As someone who has relatively recently changed from mtb pedals and shoes (Candys and Spesh Elite) to proper road pedals and shoes (Shimano 105 and Spesh Elite) i will say that I won’t go back: Road shoes are so much stiffer, and therefore feel so much better on the bike, and the pedals just feel alot more secure.
Walking is no problem whatsoever. I have heard that Shimano cleats are easier to walk in than Look cleats, but I have no experience of those.
The only downside is that they are single-sided, which I do occasionally find difficult to clip into when pulling away at a junction in a hurry, particularly if it’s on a steep slope.Posted 5 years agouponthedownsMember
SPDs are fine on the road. I used them for years on my road bike. I now use Shimano 105 SPD-R. If you get the yellow cleats they have float. Look cleats have a reputation of being made of cheese and having poor wear even if you are just walking down to the bottom of your drive in them.Posted 5 years agomatthewjbSubscriber
theflatboy – Member
i do have one slightly dodgy knee. is there not so much float available in road spds?
Go for Speedplay. Incredible amount of float.
I used to use the same system on all my bikes (mtb, road and cross). Great as you only need one pair of shoes (so why did I have three?). But I recently went for some road specific shoes and pedals ( Sidi and Speedplay). Upsides: The connection to the bike feels better. Loads of float. Downsides: Walking is a bit harder.Posted 5 years agoTiRedMember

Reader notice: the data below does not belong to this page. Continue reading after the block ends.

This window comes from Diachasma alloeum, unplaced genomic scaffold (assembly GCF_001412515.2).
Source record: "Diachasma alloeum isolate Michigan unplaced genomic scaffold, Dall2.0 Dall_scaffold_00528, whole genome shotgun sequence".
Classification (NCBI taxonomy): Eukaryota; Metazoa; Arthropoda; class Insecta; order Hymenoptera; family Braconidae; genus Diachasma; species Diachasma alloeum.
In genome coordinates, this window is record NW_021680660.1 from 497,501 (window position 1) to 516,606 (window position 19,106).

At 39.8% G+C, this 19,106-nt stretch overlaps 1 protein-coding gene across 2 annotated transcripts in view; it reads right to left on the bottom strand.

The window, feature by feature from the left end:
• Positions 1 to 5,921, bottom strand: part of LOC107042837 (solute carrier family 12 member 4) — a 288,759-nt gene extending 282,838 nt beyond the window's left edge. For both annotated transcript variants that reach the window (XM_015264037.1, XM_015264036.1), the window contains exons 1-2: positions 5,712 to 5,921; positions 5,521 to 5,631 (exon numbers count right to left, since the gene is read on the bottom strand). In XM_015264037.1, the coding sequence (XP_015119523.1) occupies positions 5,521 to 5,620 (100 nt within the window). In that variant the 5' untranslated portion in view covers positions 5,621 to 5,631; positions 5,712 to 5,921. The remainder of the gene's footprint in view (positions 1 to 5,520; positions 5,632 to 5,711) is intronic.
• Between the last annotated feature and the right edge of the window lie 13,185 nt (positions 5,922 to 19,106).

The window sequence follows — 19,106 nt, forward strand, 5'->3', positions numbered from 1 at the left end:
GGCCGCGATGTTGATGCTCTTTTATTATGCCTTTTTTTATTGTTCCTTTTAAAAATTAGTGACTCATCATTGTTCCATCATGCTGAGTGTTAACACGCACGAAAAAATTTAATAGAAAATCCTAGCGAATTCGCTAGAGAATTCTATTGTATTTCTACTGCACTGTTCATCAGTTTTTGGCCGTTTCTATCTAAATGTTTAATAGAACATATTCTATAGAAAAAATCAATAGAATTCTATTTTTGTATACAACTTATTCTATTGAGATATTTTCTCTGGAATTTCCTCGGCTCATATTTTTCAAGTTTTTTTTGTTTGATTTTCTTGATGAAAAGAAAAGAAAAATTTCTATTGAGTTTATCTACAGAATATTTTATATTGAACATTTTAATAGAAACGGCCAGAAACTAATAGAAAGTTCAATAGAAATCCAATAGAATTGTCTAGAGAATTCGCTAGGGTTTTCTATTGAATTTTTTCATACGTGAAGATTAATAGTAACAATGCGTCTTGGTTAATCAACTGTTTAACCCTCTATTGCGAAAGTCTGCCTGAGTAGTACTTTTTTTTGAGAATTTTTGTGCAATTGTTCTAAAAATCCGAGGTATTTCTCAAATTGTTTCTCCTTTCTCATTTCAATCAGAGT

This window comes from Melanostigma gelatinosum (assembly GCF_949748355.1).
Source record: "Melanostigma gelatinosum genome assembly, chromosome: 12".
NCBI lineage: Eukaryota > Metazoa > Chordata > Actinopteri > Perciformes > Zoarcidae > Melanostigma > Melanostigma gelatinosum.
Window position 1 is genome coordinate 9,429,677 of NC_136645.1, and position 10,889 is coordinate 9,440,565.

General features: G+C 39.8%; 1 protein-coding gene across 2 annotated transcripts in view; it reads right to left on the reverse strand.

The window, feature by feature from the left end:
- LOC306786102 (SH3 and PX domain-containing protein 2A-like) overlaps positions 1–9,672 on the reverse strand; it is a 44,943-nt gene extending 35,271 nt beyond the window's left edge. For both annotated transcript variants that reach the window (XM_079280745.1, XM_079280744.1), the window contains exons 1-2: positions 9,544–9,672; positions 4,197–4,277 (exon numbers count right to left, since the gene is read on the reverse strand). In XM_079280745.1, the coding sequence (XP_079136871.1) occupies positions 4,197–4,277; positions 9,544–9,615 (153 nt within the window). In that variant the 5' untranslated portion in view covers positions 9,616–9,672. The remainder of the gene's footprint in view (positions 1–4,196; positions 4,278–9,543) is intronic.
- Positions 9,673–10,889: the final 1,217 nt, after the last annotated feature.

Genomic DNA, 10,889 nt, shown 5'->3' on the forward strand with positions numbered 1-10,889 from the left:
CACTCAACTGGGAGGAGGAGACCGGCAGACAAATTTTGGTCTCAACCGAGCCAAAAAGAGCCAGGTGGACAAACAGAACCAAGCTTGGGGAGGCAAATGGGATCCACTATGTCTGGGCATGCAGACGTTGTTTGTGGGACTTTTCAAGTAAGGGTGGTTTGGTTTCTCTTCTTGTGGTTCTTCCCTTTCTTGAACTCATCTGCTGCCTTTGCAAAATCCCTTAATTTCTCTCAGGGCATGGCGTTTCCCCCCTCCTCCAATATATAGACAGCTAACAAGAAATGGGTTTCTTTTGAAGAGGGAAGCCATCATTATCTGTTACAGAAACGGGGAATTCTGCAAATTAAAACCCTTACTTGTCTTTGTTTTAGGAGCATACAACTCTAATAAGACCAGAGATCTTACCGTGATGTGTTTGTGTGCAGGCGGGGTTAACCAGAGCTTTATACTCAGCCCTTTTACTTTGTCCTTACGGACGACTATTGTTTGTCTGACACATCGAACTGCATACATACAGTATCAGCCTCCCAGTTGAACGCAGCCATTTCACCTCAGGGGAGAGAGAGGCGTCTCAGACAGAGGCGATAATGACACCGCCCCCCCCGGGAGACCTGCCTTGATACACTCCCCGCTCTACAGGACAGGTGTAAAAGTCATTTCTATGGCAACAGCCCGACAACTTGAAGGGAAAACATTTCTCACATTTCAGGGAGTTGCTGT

I like KEO’s, but Son1 rides SPD-R. They are easier to engage and the cleats are tougher. I rode with SPDs for years and still do on the tandem, because the the tread helps with grip when holding up a bike for two.
My first clipless pedal was a 757, which had a lovely mechanism, but the axle snapped (in answer to the Crank Brothers thread)Posted 5 years agomoomanMember
I had mtb pedals on my winter skinny bike all winter. They worked fine enough.
When they fell apart (crank brother candys of course) I put 105 pedals on …there was a noticeable improvment.
As for walking in them…Posted 5 years ago
Thats a mtbing thing …roadies ride when out with bike..
I have Ultegra but the cleats are plastic, they tend to fail at the engagement points leaving you out on the road somewhere with a cleat you can neither walk in nor clip in with. I think I’ll be switching to something SPD compatible so all my shoes, bikes and pedals will be on the same platform.
Whatever I do next, it won’t have plastic cleats.Posted 5 years ago
Didn’t walk in them much at all, and they ride fine, tho I am not the gentlest on kit. I had a pair where a sliver of plastic sheared off the key part of the cleat mid-ride and they wouldn’t engage then, game over. Pros probably have new kit whenever they needed it, support vehicles and ride in bunches. I’m often out on my own.
From my POV there’s no good reason to keep them and a good reason to get rid. (Want my pedals?)Posted 5 years ago